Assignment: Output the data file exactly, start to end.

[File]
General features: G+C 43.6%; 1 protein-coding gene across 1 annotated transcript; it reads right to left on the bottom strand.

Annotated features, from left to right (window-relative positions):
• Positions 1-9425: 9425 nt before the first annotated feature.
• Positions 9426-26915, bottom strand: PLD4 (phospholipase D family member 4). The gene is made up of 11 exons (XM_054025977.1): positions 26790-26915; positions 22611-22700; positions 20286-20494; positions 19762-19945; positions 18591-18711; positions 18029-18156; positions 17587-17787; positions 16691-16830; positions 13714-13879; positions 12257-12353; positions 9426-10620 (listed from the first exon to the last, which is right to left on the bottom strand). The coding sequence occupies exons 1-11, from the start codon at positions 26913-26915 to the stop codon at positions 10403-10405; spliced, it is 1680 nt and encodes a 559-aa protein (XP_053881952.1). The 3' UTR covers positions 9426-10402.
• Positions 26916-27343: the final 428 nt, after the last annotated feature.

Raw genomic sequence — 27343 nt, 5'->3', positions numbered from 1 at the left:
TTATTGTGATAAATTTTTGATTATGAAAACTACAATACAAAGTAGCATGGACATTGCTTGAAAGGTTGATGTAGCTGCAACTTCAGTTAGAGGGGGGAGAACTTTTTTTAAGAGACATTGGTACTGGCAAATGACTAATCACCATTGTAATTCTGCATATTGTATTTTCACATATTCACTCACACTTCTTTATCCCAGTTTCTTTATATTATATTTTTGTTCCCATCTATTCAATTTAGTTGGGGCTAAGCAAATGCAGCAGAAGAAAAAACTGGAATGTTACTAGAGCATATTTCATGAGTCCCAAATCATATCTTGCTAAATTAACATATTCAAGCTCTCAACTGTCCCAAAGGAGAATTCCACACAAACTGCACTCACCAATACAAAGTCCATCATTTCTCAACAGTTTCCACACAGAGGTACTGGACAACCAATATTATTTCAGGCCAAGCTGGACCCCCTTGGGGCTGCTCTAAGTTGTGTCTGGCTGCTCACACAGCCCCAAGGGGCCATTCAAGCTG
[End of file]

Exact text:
General features: G+C 43.6%; 1 protein-coding gene across 1 annotated transcript; it reads right to left on the bottom strand.

Annotated features, from left to right (window-relative positions):
• Positions 1-9425: 9425 nt before the first annotated feature.
• Positions 9426-26915, bottom strand: PLD4 (phospholipase D family member 4). The gene is made up of 11 exons (XM_054025977.1): positions 26790-26915; positions 22611-22700; positions 20286-20494; positions 19762-19945; positions 18591-18711; positions 18029-18156; positions 17587-17787; positions 16691-16830; positions 13714-13879; positions 12257-12353; positions 9426-10620 (listed from the first exon to the last, which is right to left on the bottom strand). The coding sequence occupies exons 1-11, from the start codon at positions 26913-26915 to the stop codon at positions 10403-10405; spliced, it is 1680 nt and encodes a 559-aa protein (XP_053881952.1). The 3' UTR covers positions 9426-10402.
• Positions 26916-27343: the final 428 nt, after the last annotated feature.

Raw genomic sequence — 27343 nt, 5'->3', positions numbered from 1 at the left:
TTATTGTGATAAATTTTTGATTATGAAAACTACAATACAAAGTAGCATGGACATTGCTTGAAAGGTTGATGTAGCTGCAACTTCAGTTAGAGGGGGGAGAACTTTTTTTAAGAGACATTGGTACTGGCAAATGACTAATCACCATTGTAATTCTGCATATTGTATTTTCACATATTCACTCACACTTCTTTATCCCAGTTTCTTTATATTATATTTTTGTTCCCATCTATTCAATTTAGTTGGGGCTAAGCAAATGCAGCAGAAGAAAAAACTGGAATGTTACTAGAGCATATTTCATGAGTCCCAAATCATATCTTGCTAAATTAACATATTCAAGCTCTCAACTGTCCCAAAGGAGAATTCCACACAAACTGCACTCACCAATACAAAGTCCATCATTTCTCAACAGTTTCCACACAGAGGTACTGGACAACCAATATTATTTCAGGCCAAGCTGGACCCCCTTGGGGCTGCTCTAAGTTGTGTCTGGCTGCTCACACAGCCCCAAGGGGCCATTCAAGCTG